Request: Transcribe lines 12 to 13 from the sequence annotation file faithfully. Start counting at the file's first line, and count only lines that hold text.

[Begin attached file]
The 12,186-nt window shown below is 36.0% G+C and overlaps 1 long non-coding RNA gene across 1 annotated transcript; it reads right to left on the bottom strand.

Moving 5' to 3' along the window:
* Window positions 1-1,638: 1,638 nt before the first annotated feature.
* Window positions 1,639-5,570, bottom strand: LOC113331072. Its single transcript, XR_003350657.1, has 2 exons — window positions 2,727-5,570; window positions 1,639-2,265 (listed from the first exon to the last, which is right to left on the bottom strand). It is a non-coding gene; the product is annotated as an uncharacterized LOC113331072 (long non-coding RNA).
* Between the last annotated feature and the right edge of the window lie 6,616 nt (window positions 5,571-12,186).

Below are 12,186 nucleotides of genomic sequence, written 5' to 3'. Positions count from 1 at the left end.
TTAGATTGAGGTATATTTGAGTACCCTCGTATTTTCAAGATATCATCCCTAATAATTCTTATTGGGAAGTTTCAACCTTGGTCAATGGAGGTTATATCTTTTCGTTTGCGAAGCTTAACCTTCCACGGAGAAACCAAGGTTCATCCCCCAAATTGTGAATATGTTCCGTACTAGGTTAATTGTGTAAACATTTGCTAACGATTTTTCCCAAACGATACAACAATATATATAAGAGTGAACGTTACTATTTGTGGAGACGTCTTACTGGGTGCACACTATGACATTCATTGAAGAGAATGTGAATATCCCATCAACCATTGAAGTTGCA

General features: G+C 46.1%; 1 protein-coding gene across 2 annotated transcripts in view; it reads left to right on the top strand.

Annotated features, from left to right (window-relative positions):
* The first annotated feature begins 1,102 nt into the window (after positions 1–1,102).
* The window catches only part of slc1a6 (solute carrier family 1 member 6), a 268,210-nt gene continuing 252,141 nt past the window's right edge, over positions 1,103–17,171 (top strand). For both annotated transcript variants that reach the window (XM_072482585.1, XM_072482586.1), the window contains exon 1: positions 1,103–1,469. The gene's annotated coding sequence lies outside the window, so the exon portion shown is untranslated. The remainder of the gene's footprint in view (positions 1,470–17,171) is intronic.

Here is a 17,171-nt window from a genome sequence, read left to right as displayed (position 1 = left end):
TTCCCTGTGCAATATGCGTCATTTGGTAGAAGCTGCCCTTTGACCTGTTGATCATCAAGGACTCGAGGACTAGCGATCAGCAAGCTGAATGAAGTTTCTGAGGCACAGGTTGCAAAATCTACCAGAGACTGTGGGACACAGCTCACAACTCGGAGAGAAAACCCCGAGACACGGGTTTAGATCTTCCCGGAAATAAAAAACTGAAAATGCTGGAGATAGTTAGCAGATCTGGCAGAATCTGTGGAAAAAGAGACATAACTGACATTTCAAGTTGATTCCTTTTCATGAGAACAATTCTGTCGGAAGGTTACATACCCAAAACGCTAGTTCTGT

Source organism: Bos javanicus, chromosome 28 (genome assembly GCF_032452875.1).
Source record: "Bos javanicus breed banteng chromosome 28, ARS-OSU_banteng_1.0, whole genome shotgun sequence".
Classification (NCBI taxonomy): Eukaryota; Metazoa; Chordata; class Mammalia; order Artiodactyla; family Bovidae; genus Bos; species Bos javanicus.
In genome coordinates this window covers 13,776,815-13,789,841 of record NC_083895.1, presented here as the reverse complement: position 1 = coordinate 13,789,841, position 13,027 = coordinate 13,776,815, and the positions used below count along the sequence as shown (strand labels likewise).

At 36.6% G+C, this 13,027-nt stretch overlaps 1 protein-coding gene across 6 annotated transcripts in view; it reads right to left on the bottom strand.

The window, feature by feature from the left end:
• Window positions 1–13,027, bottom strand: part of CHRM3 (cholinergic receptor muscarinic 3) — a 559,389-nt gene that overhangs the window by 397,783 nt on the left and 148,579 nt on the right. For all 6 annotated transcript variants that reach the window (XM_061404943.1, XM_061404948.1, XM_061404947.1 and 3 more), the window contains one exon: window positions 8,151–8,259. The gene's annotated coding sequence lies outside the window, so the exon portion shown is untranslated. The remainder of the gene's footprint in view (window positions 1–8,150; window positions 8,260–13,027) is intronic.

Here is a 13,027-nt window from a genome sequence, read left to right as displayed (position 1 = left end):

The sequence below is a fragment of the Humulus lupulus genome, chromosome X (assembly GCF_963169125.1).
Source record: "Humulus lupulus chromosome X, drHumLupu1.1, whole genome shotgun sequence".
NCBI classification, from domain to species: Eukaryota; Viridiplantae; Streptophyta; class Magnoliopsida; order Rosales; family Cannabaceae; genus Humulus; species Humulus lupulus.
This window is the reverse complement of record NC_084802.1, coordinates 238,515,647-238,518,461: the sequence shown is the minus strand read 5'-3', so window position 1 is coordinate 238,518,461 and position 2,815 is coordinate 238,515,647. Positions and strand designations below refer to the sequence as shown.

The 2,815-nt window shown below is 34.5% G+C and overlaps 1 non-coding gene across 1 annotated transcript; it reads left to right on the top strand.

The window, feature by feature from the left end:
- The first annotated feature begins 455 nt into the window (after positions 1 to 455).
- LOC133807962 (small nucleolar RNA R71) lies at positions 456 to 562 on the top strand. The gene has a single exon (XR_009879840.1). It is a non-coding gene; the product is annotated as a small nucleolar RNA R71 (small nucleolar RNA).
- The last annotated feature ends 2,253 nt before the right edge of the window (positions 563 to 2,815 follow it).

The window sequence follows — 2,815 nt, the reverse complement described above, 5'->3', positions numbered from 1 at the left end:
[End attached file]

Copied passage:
Here is a 17,171-nt window from a genome sequence, read left to right as displayed (position 1 = left end):
TTCCCTGTGCAATATGCGTCATTTGGTAGAAGCTGCCCTTTGACCTGTTGATCATCAAGGACTCGAGGACTAGCGATCAGCAAGCTGAATGAAGTTTCTGAGGCACAGGTTGCAAAATCTACCAGAGACTGTGGGACACAGCTCACAACTCGGAGAGAAAACCCCGAGACACGGGTTTAGATCTTCCCGGAAATAAAAAACTGAAAATGCTGGAGATAGTTAGCAGATCTGGCAGAATCTGTGGAAAAAGAGACATAACTGACATTTCAAGTTGATTCCTTTTCATGAGAACAATTCTGTCGGAAGGTTACATACCCAAAACGCTAGTTCTGT